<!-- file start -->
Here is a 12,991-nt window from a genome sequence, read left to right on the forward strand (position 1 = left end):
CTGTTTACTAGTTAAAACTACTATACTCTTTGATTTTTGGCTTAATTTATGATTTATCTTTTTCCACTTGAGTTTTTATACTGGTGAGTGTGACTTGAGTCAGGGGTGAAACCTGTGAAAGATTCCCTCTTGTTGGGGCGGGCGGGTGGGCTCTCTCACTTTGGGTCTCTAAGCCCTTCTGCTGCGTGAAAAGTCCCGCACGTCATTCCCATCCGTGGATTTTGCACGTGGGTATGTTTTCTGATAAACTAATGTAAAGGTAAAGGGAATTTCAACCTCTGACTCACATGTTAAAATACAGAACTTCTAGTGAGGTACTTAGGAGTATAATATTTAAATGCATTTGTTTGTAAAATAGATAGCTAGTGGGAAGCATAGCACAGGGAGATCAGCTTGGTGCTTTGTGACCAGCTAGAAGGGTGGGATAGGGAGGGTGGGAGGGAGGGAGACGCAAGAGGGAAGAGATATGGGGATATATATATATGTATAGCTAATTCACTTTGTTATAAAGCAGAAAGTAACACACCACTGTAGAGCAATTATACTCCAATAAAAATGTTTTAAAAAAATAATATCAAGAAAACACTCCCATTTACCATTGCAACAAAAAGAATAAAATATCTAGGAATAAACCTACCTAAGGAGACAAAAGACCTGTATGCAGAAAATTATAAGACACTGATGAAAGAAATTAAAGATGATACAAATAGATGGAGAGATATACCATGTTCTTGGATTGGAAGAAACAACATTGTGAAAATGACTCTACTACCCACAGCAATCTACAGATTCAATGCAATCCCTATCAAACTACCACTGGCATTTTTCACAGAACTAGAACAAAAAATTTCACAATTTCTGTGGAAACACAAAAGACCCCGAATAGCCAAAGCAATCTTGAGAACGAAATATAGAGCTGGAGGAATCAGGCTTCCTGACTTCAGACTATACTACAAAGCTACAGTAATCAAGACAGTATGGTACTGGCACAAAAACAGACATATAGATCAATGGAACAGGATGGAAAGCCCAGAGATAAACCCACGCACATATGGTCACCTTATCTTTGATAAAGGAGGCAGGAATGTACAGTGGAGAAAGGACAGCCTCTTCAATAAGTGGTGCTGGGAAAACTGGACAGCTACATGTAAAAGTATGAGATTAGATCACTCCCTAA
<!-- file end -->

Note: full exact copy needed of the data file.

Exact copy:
Here is a 12,991-nt window from a genome sequence, read left to right on the forward strand (position 1 = left end):
CTGTTTACTAGTTAAAACTACTATACTCTTTGATTTTTGGCTTAATTTATGATTTATCTTTTTCCACTTGAGTTTTTATACTGGTGAGTGTGACTTGAGTCAGGGGTGAAACCTGTGAAAGATTCCCTCTTGTTGGGGCGGGCGGGTGGGCTCTCTCACTTTGGGTCTCTAAGCCCTTCTGCTGCGTGAAAAGTCCCGCACGTCATTCCCATCCGTGGATTTTGCACGTGGGTATGTTTTCTGATAAACTAATGTAAAGGTAAAGGGAATTTCAACCTCTGACTCACATGTTAAAATACAGAACTTCTAGTGAGGTACTTAGGAGTATAATATTTAAATGCATTTGTTTGTAAAATAGATAGCTAGTGGGAAGCATAGCACAGGGAGATCAGCTTGGTGCTTTGTGACCAGCTAGAAGGGTGGGATAGGGAGGGTGGGAGGGAGGGAGACGCAAGAGGGAAGAGATATGGGGATATATATATATGTATAGCTAATTCACTTTGTTATAAAGCAGAAAGTAACACACCACTGTAGAGCAATTATACTCCAATAAAAATGTTTTAAAAAAATAATATCAAGAAAACACTCCCATTTACCATTGCAACAAAAAGAATAAAATATCTAGGAATAAACCTACCTAAGGAGACAAAAGACCTGTATGCAGAAAATTATAAGACACTGATGAAAGAAATTAAAGATGATACAAATAGATGGAGAGATATACCATGTTCTTGGATTGGAAGAAACAACATTGTGAAAATGACTCTACTACCCACAGCAATCTACAGATTCAATGCAATCCCTATCAAACTACCACTGGCATTTTTCACAGAACTAGAACAAAAAATTTCACAATTTCTGTGGAAACACAAAAGACCCCGAATAGCCAAAGCAATCTTGAGAACGAAATATAGAGCTGGAGGAATCAGGCTTCCTGACTTCAGACTATACTACAAAGCTACAGTAATCAAGACAGTATGGTACTGGCACAAAAACAGACATATAGATCAATGGAACAGGATGGAAAGCCCAGAGATAAACCCACGCACATATGGTCACCTTATCTTTGATAAAGGAGGCAGGAATGTACAGTGGAGAAAGGACAGCCTCTTCAATAAGTGGTGCTGGGAAAACTGGACAGCTACATGTAAAAGTATGAGATTAGATCACTCCCTAA